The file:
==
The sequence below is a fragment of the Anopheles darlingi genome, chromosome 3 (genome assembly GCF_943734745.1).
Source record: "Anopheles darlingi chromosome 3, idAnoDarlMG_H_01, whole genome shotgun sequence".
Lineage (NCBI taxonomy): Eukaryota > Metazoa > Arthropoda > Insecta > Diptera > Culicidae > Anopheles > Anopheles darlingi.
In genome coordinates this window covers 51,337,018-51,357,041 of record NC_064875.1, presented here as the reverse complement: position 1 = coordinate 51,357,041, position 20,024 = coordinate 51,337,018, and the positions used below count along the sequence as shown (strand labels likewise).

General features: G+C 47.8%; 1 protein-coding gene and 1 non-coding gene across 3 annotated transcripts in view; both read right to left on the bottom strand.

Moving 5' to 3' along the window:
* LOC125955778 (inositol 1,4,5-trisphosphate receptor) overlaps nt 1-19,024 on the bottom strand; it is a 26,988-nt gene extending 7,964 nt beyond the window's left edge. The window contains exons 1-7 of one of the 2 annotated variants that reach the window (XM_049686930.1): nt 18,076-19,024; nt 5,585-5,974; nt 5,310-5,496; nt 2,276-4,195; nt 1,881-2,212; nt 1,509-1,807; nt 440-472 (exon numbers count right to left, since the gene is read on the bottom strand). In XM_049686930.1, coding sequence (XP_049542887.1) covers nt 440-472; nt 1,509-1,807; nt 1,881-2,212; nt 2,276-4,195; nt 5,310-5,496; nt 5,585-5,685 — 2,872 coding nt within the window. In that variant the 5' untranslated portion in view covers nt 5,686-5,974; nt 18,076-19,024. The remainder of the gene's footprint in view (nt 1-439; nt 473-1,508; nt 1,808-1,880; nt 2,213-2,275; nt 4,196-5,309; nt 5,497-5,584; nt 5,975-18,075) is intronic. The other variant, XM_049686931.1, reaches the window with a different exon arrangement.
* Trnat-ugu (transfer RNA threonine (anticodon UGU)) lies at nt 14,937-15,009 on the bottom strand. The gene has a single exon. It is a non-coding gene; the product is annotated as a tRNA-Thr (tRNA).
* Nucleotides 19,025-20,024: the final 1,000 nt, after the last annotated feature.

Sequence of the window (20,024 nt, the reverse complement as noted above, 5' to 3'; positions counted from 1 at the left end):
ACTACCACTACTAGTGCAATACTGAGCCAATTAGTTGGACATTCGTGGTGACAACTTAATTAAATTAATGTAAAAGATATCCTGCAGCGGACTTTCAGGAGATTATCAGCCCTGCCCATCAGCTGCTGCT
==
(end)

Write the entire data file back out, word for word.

The sequence below is a fragment of the Anopheles darlingi genome, chromosome 3 (genome assembly GCF_943734745.1).
Source record: "Anopheles darlingi chromosome 3, idAnoDarlMG_H_01, whole genome shotgun sequence".
Lineage (NCBI taxonomy): Eukaryota > Metazoa > Arthropoda > Insecta > Diptera > Culicidae > Anopheles > Anopheles darlingi.
In genome coordinates this window covers 51,337,018-51,357,041 of record NC_064875.1, presented here as the reverse complement: position 1 = coordinate 51,357,041, position 20,024 = coordinate 51,337,018, and the positions used below count along the sequence as shown (strand labels likewise).

General features: G+C 47.8%; 1 protein-coding gene and 1 non-coding gene across 3 annotated transcripts in view; both read right to left on the bottom strand.

Moving 5' to 3' along the window:
* LOC125955778 (inositol 1,4,5-trisphosphate receptor) overlaps nt 1-19,024 on the bottom strand; it is a 26,988-nt gene extending 7,964 nt beyond the window's left edge. The window contains exons 1-7 of one of the 2 annotated variants that reach the window (XM_049686930.1): nt 18,076-19,024; nt 5,585-5,974; nt 5,310-5,496; nt 2,276-4,195; nt 1,881-2,212; nt 1,509-1,807; nt 440-472 (exon numbers count right to left, since the gene is read on the bottom strand). In XM_049686930.1, coding sequence (XP_049542887.1) covers nt 440-472; nt 1,509-1,807; nt 1,881-2,212; nt 2,276-4,195; nt 5,310-5,496; nt 5,585-5,685 — 2,872 coding nt within the window. In that variant the 5' untranslated portion in view covers nt 5,686-5,974; nt 18,076-19,024. The remainder of the gene's footprint in view (nt 1-439; nt 473-1,508; nt 1,808-1,880; nt 2,213-2,275; nt 4,196-5,309; nt 5,497-5,584; nt 5,975-18,075) is intronic. The other variant, XM_049686931.1, reaches the window with a different exon arrangement.
* Trnat-ugu (transfer RNA threonine (anticodon UGU)) lies at nt 14,937-15,009 on the bottom strand. The gene has a single exon. It is a non-coding gene; the product is annotated as a tRNA-Thr (tRNA).
* Nucleotides 19,025-20,024: the final 1,000 nt, after the last annotated feature.

Sequence of the window (20,024 nt, the reverse complement as noted above, 5' to 3'; positions counted from 1 at the left end):
ACTACCACTACTAGTGCAATACTGAGCCAATTAGTTGGACATTCGTGGTGACAACTTAATTAAATTAATGTAAAAGATATCCTGCAGCGGACTTTCAGGAGATTATCAGCCCTGCCCATCAGCTGCTGCT